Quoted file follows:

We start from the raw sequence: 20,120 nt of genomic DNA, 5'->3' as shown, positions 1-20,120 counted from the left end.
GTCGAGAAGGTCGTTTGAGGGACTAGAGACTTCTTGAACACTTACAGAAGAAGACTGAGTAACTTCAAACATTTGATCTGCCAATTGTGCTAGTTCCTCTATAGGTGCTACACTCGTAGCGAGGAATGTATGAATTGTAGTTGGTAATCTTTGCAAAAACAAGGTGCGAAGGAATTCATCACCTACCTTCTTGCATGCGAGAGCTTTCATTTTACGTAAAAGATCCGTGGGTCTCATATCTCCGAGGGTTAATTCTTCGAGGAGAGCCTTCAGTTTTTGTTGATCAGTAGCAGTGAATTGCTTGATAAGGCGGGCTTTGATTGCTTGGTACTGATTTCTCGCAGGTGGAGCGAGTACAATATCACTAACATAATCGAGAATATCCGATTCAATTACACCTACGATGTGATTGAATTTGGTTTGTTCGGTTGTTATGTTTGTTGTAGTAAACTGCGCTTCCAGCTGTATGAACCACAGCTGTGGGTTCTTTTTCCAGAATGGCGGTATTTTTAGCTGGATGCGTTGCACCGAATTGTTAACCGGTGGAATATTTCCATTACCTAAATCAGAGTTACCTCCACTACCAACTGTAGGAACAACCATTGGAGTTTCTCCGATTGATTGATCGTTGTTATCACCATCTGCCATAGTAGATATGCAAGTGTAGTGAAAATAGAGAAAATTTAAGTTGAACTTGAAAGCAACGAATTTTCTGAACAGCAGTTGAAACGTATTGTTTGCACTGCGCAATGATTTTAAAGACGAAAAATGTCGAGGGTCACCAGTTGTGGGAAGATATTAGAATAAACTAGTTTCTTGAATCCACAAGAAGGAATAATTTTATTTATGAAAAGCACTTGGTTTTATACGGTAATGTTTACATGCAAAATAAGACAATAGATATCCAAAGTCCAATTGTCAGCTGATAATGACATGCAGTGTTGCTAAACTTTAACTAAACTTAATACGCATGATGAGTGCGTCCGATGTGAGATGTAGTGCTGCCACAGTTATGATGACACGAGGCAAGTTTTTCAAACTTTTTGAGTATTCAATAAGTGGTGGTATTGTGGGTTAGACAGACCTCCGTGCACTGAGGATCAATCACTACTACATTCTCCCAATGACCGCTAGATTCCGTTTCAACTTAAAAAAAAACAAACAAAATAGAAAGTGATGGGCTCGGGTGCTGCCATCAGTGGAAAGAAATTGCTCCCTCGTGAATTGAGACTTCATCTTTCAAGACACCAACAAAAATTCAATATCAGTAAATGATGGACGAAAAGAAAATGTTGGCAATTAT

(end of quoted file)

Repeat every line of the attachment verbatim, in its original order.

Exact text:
We start from the raw sequence: 20,120 nt of genomic DNA, 5'->3' as shown, positions 1-20,120 counted from the left end.
GTCGAGAAGGTCGTTTGAGGGACTAGAGACTTCTTGAACACTTACAGAAGAAGACTGAGTAACTTCAAACATTTGATCTGCCAATTGTGCTAGTTCCTCTATAGGTGCTACACTCGTAGCGAGGAATGTATGAATTGTAGTTGGTAATCTTTGCAAAAACAAGGTGCGAAGGAATTCATCACCTACCTTCTTGCATGCGAGAGCTTTCATTTTACGTAAAAGATCCGTGGGTCTCATATCTCCGAGGGTTAATTCTTCGAGGAGAGCCTTCAGTTTTTGTTGATCAGTAGCAGTGAATTGCTTGATAAGGCGGGCTTTGATTGCTTGGTACTGATTTCTCGCAGGTGGAGCGAGTACAATATCACTAACATAATCGAGAATATCCGATTCAATTACACCTACGATGTGATTGAATTTGGTTTGTTCGGTTGTTATGTTTGTTGTAGTAAACTGCGCTTCCAGCTGTATGAACCACAGCTGTGGGTTCTTTTTCCAGAATGGCGGTATTTTTAGCTGGATGCGTTGCACCGAATTGTTAACCGGTGGAATATTTCCATTACCTAAATCAGAGTTACCTCCACTACCAACTGTAGGAACAACCATTGGAGTTTCTCCGATTGATTGATCGTTGTTATCACCATCTGCCATAGTAGATATGCAAGTGTAGTGAAAATAGAGAAAATTTAAGTTGAACTTGAAAGCAACGAATTTTCTGAACAGCAGTTGAAACGTATTGTTTGCACTGCGCAATGATTTTAAAGACGAAAAATGTCGAGGGTCACCAGTTGTGGGAAGATATTAGAATAAACTAGTTTCTTGAATCCACAAGAAGGAATAATTTTATTTATGAAAAGCACTTGGTTTTATACGGTAATGTTTACATGCAAAATAAGACAATAGATATCCAAAGTCCAATTGTCAGCTGATAATGACATGCAGTGTTGCTAAACTTTAACTAAACTTAATACGCATGATGAGTGCGTCCGATGTGAGATGTAGTGCTGCCACAGTTATGATGACACGAGGCAAGTTTTTCAAACTTTTTGAGTATTCAATAAGTGGTGGTATTGTGGGTTAGACAGACCTCCGTGCACTGAGGATCAATCACTACTACATTCTCCCAATGACCGCTAGATTCCGTTTCAACTTAAAAAAAAACAAACAAAATAGAAAGTGATGGGCTCGGGTGCTGCCATCAGTGGAAAGAAATTGCTCCCTCGTGAATTGAGACTTCATCTTTCAAGACACCAACAAAAATTCAATATCAGTAAATGATGGACGAAAAGAAAATGTTGGCAATTAT